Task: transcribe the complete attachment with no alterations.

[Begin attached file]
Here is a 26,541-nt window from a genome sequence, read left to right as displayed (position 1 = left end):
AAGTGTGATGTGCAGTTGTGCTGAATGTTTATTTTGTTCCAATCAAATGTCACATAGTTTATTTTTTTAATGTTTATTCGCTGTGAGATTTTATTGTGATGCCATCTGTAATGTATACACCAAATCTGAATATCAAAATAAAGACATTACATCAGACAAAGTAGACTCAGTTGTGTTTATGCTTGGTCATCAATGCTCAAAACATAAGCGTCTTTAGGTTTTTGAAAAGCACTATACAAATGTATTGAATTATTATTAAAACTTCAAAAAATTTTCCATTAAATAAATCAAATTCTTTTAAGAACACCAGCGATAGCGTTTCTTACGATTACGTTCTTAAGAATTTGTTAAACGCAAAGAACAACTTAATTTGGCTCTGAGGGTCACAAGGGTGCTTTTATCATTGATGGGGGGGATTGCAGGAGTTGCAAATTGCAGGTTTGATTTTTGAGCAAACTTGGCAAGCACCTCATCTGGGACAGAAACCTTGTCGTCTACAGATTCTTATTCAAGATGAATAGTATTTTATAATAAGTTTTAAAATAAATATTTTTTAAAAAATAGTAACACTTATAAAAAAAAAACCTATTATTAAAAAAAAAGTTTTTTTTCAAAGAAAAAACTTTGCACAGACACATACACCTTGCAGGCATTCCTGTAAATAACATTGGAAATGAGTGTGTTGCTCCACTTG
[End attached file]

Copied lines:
Here is a 26,541-nt window from a genome sequence, read left to right as displayed (position 1 = left end):
AAGTGTGATGTGCAGTTGTGCTGAATGTTTATTTTGTTCCAATCAAATGTCACATAGTTTATTTTTTTAATGTTTATTCGCTGTGAGATTTTATTGTGATGCCATCTGTAATGTATACACCAAATCTGAATATCAAAATAAAGACATTACATCAGACAAAGTAGACTCAGTTGTGTTTATGCTTGGTCATCAATGCTCAAAACATAAGCGTCTTTAGGTTTTTGAAAAGCACTATACAAATGTATTGAATTATTATTAAAACTTCAAAAAATTTTCCATTAAATAAATCAAATTCTTTTAAGAACACCAGCGATAGCGTTTCTTACGATTACGTTCTTAAGAATTTGTTAAACGCAAAGAACAACTTAATTTGGCTCTGAGGGTCACAAGGGTGCTTTTATCATTGATGGGGGGGATTGCAGGAGTTGCAAATTGCAGGTTTGATTTTTGAGCAAACTTGGCAAGCACCTCATCTGGGACAGAAACCTTGTCGTCTACAGATTCTTATTCAAGATGAATAGTATTTTATAATAAGTTTTAAAATAAATATTTTTTAAAAAATAGTAACACTTATAAAAAAAAAACCTATTATTAAAAAAAAAGTTTTTTTTCAAAGAAAAAACTTTGCACAGACACATACACCTTGCAGGCATTCCTGTAAATAACATTGGAAATGAGTGTGTTGCTCCACTTG